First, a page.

Under the Shadow
Iranian-born British filmmaker Babak Anvari marks his feature debut with this chilling psychological horror, laced with tension and a keen sense of social and feminist commentary. Set in 1988 against the backdrop of the Iran-Iraq war, the tale follows Shideh (Narges Rashidi), marked as a subversive for her support of the liberal opposition.
When an Iraqi air raid hits, Shideh is left with her daughter Dorsa (Avin Manshadi), the two hiding in their building’s basement shelter. As their relationship fractures, the real world and the supernatural collide to chillingly malevolent effect.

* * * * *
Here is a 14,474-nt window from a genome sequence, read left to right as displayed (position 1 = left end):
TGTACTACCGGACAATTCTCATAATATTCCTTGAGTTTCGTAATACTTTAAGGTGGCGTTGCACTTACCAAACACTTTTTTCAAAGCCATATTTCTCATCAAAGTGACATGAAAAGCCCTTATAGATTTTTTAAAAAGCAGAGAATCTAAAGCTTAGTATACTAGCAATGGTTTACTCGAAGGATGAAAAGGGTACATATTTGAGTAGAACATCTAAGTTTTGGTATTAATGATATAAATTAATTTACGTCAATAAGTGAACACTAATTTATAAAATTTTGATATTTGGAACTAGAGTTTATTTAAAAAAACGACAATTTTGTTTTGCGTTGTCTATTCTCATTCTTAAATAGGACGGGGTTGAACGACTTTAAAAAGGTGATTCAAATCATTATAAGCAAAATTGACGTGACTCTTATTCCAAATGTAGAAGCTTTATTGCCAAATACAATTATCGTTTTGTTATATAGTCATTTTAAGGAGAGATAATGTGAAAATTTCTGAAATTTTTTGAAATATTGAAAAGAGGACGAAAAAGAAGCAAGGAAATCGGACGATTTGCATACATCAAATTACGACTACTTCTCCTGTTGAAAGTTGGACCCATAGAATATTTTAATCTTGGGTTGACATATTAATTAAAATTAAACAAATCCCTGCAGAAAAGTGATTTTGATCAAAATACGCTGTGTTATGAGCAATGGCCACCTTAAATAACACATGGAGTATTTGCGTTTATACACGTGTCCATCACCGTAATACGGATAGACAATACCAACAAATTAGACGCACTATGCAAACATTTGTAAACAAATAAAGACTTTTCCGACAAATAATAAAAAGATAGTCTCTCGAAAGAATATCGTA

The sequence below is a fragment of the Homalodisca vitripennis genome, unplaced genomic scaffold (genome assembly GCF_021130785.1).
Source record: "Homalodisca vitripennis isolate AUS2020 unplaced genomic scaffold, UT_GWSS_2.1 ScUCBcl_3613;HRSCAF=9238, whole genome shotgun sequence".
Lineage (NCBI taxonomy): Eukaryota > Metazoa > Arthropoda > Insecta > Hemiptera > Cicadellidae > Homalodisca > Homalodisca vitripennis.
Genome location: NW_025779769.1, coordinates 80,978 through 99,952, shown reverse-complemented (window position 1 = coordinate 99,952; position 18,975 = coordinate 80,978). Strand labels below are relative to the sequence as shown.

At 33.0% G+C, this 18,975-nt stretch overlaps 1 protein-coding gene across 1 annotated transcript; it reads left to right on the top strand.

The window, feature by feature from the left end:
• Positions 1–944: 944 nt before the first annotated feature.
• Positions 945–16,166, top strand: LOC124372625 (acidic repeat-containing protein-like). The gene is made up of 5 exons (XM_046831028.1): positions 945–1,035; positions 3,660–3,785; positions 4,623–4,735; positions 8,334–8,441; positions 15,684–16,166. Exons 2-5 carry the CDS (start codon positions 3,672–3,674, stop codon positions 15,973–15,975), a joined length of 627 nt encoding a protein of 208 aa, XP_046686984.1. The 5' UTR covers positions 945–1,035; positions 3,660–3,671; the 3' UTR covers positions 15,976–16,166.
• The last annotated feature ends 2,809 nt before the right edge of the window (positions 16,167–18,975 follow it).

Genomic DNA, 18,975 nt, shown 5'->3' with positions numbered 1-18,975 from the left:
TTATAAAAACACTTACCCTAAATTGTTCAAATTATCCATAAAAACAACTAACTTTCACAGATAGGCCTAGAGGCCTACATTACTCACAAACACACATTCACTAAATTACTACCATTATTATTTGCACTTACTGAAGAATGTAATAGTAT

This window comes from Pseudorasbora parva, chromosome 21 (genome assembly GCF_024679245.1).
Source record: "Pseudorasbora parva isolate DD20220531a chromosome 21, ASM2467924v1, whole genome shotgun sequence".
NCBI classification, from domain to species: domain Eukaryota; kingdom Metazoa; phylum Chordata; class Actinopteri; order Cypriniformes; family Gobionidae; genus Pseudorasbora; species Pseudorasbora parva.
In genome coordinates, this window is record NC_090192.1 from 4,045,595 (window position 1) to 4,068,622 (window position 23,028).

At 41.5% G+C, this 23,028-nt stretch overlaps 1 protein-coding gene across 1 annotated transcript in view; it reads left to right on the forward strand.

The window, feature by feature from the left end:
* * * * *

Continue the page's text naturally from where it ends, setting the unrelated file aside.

Mining the rich vein of terror from kindred (otherworldly) spirits The Babadook and A Girl Walks Home Alone, Anvari shrewdly conjures scares through a realism that is raked with an ominous ambiguity and political allegory. As with the finest horrors, the film’s hugely atmospheric presence owes a debt to superlative sound design; Anvari pays respect to the genre’s established aural cues, yet executes them with a flair that marks Under the Shadow with its own distinctive identity. This is a standout debut that touches on evils both supernatural and real.